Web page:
Friday, September 8, 2017

Genesis 3 and the Origin of the Term "Fall"

The Exile of Adam and Eve

By John Sanidopoulos

In the book The Story of Original Sin by John Toews (2013), we read:

'The interpretation of Genesis 3 as a "fall" reflects a much later Christian understanding which has been read back into the text; the term “the fall” was first used with certainty to describe the sin of Adam by the Greek church father Methodius of Olympus, late third or early fourth century (d. 311), as a reaction to Origen’s teaching of a pre-natal fall in the transcendent world. In other words, a "fall" theology about the interpretation of Genesis 3 begins to develope about six to eight centuries after the probable writing of the original Genesis 3 story in a totally different setting and for a totally different purpose (many more centuries later if Genesis 3 is dated to the tenth century BCE). Why is it profoundly significant that this much later Christian and Greek “fall” construal is not stated or even suggested in the text? Because that means the story of salvation history, which is a fairly normative interpretive framework for a Christian reading the whole Bible does not begin with “the fall.” Rather, it begins with broken relationships and exile, which is a very Jewish way of reading the text. And lest we forget, it was Jewish people who wrote this text originally for Jewish people, probably for Jewish people living in exile trying to understand the profound tragedy of the destruction of their country, the Temple, many of their fellow countrymen, and their exile in Babylon. The re-definition of the story of Genesis 3 as a "fall" represented a much later Hellenistic-Gentile re-interpretation of the text.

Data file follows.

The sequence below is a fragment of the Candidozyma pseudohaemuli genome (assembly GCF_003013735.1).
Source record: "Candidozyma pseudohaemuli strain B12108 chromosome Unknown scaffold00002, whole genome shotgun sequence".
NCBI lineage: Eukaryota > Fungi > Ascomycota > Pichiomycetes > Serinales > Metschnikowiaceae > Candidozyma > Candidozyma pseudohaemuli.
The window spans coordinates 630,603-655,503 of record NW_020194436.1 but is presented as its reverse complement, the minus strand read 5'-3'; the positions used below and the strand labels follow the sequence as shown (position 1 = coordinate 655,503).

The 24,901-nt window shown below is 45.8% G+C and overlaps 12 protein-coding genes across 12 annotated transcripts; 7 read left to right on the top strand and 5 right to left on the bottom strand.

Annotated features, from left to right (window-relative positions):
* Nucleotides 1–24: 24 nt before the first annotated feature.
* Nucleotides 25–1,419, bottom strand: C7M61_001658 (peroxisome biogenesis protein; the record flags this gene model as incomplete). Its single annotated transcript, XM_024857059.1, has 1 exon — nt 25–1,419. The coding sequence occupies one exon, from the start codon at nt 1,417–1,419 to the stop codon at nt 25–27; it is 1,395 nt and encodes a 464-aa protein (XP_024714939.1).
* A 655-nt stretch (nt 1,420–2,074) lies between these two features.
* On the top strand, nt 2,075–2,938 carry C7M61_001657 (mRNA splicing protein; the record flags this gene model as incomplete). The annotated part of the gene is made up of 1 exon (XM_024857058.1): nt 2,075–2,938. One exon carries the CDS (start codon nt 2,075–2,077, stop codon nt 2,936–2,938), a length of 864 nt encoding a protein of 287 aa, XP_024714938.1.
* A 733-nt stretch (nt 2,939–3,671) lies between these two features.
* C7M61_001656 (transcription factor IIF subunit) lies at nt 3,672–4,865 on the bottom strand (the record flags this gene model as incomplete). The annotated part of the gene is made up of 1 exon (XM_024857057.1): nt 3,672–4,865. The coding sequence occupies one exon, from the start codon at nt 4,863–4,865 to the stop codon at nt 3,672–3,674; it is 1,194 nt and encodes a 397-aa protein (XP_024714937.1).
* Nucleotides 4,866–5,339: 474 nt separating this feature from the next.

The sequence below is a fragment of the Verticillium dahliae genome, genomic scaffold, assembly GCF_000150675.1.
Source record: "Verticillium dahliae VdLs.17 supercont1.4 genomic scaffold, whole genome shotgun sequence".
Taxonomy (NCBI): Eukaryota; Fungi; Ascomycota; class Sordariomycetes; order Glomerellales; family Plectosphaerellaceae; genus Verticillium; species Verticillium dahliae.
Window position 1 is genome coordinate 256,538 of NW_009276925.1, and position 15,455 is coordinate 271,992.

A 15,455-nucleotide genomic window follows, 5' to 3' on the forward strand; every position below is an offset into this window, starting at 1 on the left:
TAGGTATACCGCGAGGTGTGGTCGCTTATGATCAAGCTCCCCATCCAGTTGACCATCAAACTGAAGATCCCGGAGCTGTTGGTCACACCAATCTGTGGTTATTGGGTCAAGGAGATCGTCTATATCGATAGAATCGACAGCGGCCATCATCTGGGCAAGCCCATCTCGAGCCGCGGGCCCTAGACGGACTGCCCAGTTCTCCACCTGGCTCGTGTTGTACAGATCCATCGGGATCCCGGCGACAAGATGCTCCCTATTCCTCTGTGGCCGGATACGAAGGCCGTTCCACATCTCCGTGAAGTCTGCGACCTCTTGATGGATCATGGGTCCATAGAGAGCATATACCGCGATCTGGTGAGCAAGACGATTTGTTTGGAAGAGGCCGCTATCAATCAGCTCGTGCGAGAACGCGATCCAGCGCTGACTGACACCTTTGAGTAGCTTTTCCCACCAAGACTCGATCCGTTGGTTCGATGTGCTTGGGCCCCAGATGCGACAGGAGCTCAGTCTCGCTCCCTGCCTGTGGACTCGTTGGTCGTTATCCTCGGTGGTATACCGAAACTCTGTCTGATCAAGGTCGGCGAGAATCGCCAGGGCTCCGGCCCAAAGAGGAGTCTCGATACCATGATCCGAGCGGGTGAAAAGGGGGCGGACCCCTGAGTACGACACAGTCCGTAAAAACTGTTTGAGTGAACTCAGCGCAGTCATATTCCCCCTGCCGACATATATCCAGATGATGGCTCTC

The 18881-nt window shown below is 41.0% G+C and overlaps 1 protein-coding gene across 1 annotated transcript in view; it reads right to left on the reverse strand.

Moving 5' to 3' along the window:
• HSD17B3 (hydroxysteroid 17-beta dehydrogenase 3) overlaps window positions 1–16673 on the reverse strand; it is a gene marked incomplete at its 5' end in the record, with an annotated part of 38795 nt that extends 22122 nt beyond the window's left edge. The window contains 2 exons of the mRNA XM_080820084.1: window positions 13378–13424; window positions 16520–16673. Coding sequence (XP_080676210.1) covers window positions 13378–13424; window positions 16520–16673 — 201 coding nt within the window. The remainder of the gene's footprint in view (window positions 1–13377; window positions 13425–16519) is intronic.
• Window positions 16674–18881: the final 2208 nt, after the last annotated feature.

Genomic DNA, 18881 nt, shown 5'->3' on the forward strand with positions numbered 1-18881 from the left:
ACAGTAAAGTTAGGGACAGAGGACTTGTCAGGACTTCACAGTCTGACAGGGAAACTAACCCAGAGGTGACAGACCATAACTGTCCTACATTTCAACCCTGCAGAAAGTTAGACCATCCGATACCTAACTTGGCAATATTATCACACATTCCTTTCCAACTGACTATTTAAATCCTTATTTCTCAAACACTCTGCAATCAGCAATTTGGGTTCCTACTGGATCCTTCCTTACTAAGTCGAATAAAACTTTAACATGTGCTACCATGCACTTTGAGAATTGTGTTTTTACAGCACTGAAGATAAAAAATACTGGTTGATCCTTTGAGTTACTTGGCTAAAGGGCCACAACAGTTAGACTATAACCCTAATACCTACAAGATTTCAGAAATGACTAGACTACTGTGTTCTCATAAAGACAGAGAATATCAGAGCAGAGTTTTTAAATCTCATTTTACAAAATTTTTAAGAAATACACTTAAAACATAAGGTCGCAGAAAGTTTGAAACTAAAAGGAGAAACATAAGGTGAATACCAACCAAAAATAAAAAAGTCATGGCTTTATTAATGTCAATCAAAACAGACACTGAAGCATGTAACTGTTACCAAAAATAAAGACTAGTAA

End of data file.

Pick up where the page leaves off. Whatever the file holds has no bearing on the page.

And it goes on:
The sin in the Adam and Eve story is mistrust and disobedience of God that results in fractured relationships, in estrangement from God, from each other, from some animals (e.g., the snake), from creation (e.g., the land). Sin (though, let's remember the word is not used in the text of the story), in other words, is defined in relational terms, not ontological terms.'

St. Methodius of Olympus

Elsewhere he writes:

'[Methodius of Olympus] was the first person to use the term "Fall" to describe the sin of Adam. The new word had enormous consequences; it implied an exalted condition before Adam disobeyed God, an implication which the biblical and early patristic word "transgression" (parabasis) did not have. Methodius was also the first to use the word "corruption" or "disintegration" (phthora) to describe the consequences of the fall on creation; he probably took the word from Romans 8:21.'

Therefore, the 'fall' is hardly the concept that the Hebrew intentionally transmitted; for the Hebrew it was an EXILE ... not a fall. This concept of exile is still dominant in the Orthodox Christian tradition, though the concept of fall is dominant in the Roman Catholic Church, where the teaching of original sin is emphasized. This doctrine of original sin teaches a fall from perfection, whereas the Orthodox tradition sees the ancestral sin of Adam and Eve as preventing humanity from attaining perfection, and thus exiled from achieving such attainment prematurely.

Methodius of Olympus used the term as a reaction to Origen's use of the term, who taught the Platonic teaching that preexisting souls fell from the transcendent world and was fettered to bodies because of their preexisting sin. Instead, Methodius, who did not teach the Roman Catholic understanding of original sin, meant the term 'fall' simply to convey the notion of calamity. Methodius' teaching was much in line with the Greek Fathers before him, including Irenaeus, namely, that Adam was created immature and childlike. He held an idea of inherited corruption (phthora) through Adam which was vague and would be picked up later by Athanasius, but he preserved the freedom of human will.